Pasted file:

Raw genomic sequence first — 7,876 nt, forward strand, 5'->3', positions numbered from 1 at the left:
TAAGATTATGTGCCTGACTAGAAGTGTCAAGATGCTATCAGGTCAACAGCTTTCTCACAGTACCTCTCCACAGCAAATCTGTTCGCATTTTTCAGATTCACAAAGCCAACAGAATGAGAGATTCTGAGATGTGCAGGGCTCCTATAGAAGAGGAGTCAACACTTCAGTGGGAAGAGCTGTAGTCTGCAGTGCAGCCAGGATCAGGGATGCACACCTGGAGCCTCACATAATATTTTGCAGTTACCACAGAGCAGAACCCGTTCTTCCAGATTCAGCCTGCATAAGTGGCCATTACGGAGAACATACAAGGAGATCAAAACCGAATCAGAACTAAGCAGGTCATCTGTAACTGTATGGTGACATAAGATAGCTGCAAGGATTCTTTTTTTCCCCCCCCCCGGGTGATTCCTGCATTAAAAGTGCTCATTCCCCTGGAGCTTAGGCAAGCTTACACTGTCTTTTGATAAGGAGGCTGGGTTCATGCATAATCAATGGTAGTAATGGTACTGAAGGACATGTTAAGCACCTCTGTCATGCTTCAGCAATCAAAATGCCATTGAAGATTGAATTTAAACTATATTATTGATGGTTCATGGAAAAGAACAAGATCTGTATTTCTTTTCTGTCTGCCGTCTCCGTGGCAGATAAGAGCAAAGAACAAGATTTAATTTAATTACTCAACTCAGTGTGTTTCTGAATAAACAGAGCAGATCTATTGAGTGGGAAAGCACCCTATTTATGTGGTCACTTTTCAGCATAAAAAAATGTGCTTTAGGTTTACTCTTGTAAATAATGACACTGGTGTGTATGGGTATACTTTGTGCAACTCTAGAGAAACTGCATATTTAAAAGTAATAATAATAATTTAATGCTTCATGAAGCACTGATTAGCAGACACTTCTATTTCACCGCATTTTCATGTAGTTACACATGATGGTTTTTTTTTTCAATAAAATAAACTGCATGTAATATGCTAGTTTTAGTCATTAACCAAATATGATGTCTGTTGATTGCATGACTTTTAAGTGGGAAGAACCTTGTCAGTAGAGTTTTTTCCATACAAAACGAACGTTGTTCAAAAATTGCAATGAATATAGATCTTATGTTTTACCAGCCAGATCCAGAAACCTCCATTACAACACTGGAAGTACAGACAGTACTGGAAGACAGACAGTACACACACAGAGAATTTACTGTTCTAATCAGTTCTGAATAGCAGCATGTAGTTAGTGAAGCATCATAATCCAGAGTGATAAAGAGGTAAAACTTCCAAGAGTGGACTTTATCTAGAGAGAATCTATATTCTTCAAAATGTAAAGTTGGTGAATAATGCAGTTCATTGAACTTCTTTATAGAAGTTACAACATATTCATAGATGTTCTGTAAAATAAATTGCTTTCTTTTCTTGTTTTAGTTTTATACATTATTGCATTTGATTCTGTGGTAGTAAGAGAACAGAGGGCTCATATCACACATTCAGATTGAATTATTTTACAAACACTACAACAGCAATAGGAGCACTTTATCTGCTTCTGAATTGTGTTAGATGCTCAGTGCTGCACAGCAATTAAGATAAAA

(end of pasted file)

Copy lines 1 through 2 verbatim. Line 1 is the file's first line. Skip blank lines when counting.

Raw genomic sequence first — 7,876 nt, forward strand, 5'->3', positions numbered from 1 at the left:
TAAGATTATGTGCCTGACTAGAAGTGTCAAGATGCTATCAGGTCAACAGCTTTCTCACAGTACCTCTCCACAGCAAATCTGTTCGCATTTTTCAGATTCACAAAGCCAACAGAATGAGAGATTCTGAGATGTGCAGGGCTCCTATAGAAGAGGAGTCAACACTTCAGTGGGAAGAGCTGTAGTCTGCAGTGCAGCCAGGATCAGGGATGCACACCTGGAGCCTCACATAATATTTTGCAGTTACCACAGAGCAGAACCCGTTCTTCCAGATTCAGCCTGCATAAGTGGCCATTACGGAGAACATACAAGGAGATCAAAACCGAATCAGAACTAAGCAGGTCATCTGTAACTGTATGGTGACATAAGATAGCTGCAAGGATTCTTTTTTTCCCCCCCCCCGGGTGATTCCTGCATTAAAAGTGCTCATTCCCCTGGAGCTTAGGCAAGCTTACACTGTCTTTTGATAAGGAGGCTGGGTTCATGCATAATCAATGGTAGTAATGGTACTGAAGGACATGTTAAGCACCTCTGTCATGCTTCAGCAATCAAAATGCCATTGAAGATTGAATTTAAACTATATTATTGATGGTTCATGGAAAAGAACAAGATCTGTATTTCTTTTCTGTCTGCCGTCTCCGTGGCAGATAAGAGCAAAGAACAAGATTTAATTTAATTACTCAACTCAGTGTGTTTCTGAATAAACAGAGCAGATCTATTGAGTGGGAAAGCACCCTATTTATGTGGTCACTTTTCAGCATAAAAAAATGTGCTTTAGGTTTACTCTTGTAAATAATGACACTGGTGTGTATGGGTATACTTTGTGCAACTCTAGAGAAACTGCATATTTAAAAGTAATAATAATAATTTAATGCTTCATGAAGCACTGATTAGCAGACACTTCTATTTCACCGCATTTTCATGTAGTTACACATGATGGTTTTTTTTTTCAATAAAATAAACTGCATGTAATATGCTAGTTTTAGTCATTAACCAAATATGATGTCTGTTGATTGCATGACTTTTAAGTGGGAAGAACCTTGTCAGTAGAGTTTTTTCCATACAAAACGAACGTTGTTCAAAAATTGCAATGAATATAGATCTTATGTTTTACCAGCCAGATCCAGAAACCTCCATTACAACACTGGAAGTACAGACAGTACTGGAAGACAGACAGTACACACACAGAGAATTTACTGTTCTAATCAGTTCTGAATAGCAGCATGTAGTTAGTGAAGCATCATAATCCAGAGTGATAAAGAGGTAAAACTTCCAAGAGTGGACTTTATCTAGAGAGAATCTATATTCTTCAAAATGTAAAGTTGGTGAATAATGCAGTTCATTGAACTTCTTTATAGAAGTTACAACATATTCATAGATGTTCTGTAAAATAAATTGCTTTCTTTTCTTGTTTTAGTTTTATACATTATTGCATTTGATTCTGTGGTAGTAAGAGAACAGAGGGCTCATATCACACATTCAGATTGAATTATTTTACAAACACTACAACAGCAATAGGAGCACTTTATCTGCTTCTGAATTGTGTTAGATGCTCAGTGCTGCACAGCAATTAAGATAAAA